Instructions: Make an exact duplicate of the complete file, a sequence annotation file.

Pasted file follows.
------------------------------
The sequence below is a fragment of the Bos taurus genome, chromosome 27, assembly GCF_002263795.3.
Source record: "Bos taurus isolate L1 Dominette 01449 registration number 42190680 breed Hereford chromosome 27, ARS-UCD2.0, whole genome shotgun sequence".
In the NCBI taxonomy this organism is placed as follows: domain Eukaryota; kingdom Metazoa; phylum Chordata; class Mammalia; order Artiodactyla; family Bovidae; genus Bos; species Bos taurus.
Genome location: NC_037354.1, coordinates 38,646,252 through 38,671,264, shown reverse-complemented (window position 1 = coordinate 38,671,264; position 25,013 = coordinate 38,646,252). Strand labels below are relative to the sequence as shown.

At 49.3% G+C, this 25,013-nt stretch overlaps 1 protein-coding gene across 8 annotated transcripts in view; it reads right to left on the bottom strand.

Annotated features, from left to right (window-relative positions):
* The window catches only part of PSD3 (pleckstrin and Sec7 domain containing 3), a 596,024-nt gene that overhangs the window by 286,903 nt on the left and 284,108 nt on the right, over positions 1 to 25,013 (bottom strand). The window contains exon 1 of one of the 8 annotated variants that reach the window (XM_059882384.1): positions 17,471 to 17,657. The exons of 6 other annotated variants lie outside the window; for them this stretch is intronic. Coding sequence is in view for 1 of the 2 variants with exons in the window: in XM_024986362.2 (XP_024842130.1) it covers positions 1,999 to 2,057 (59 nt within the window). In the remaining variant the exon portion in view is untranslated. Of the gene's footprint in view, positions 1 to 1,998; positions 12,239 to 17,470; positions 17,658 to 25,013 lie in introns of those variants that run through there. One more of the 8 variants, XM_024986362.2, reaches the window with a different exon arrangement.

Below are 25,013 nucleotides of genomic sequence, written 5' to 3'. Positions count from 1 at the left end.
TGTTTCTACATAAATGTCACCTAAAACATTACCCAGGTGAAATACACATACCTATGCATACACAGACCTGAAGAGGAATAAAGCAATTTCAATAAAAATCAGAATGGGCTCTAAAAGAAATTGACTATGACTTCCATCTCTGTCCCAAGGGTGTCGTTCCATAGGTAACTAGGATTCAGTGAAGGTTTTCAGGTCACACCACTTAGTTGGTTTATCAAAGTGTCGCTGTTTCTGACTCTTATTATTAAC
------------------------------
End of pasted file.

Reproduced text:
The sequence below is a fragment of the Bos taurus genome, chromosome 27, assembly GCF_002263795.3.
Source record: "Bos taurus isolate L1 Dominette 01449 registration number 42190680 breed Hereford chromosome 27, ARS-UCD2.0, whole genome shotgun sequence".
In the NCBI taxonomy this organism is placed as follows: domain Eukaryota; kingdom Metazoa; phylum Chordata; class Mammalia; order Artiodactyla; family Bovidae; genus Bos; species Bos taurus.
Genome location: NC_037354.1, coordinates 38,646,252 through 38,671,264, shown reverse-complemented (window position 1 = coordinate 38,671,264; position 25,013 = coordinate 38,646,252). Strand labels below are relative to the sequence as shown.

At 49.3% G+C, this 25,013-nt stretch overlaps 1 protein-coding gene across 8 annotated transcripts in view; it reads right to left on the bottom strand.

Annotated features, from left to right (window-relative positions):
* The window catches only part of PSD3 (pleckstrin and Sec7 domain containing 3), a 596,024-nt gene that overhangs the window by 286,903 nt on the left and 284,108 nt on the right, over positions 1 to 25,013 (bottom strand). The window contains exon 1 of one of the 8 annotated variants that reach the window (XM_059882384.1): positions 17,471 to 17,657. The exons of 6 other annotated variants lie outside the window; for them this stretch is intronic. Coding sequence is in view for 1 of the 2 variants with exons in the window: in XM_024986362.2 (XP_024842130.1) it covers positions 1,999 to 2,057 (59 nt within the window). In the remaining variant the exon portion in view is untranslated. Of the gene's footprint in view, positions 1 to 1,998; positions 12,239 to 17,470; positions 17,658 to 25,013 lie in introns of those variants that run through there. One more of the 8 variants, XM_024986362.2, reaches the window with a different exon arrangement.

Below are 25,013 nucleotides of genomic sequence, written 5' to 3'. Positions count from 1 at the left end.
TGTTTCTACATAAATGTCACCTAAAACATTACCCAGGTGAAATACACATACCTATGCATACACAGACCTGAAGAGGAATAAAGCAATTTCAATAAAAATCAGAATGGGCTCTAAAAGAAATTGACTATGACTTCCATCTCTGTCCCAAGGGTGTCGTTCCATAGGTAACTAGGATTCAGTGAAGGTTTTCAGGTCACACCACTTAGTTGGTTTATCAAAGTGTCGCTGTTTCTGACTCTTATTATTAAC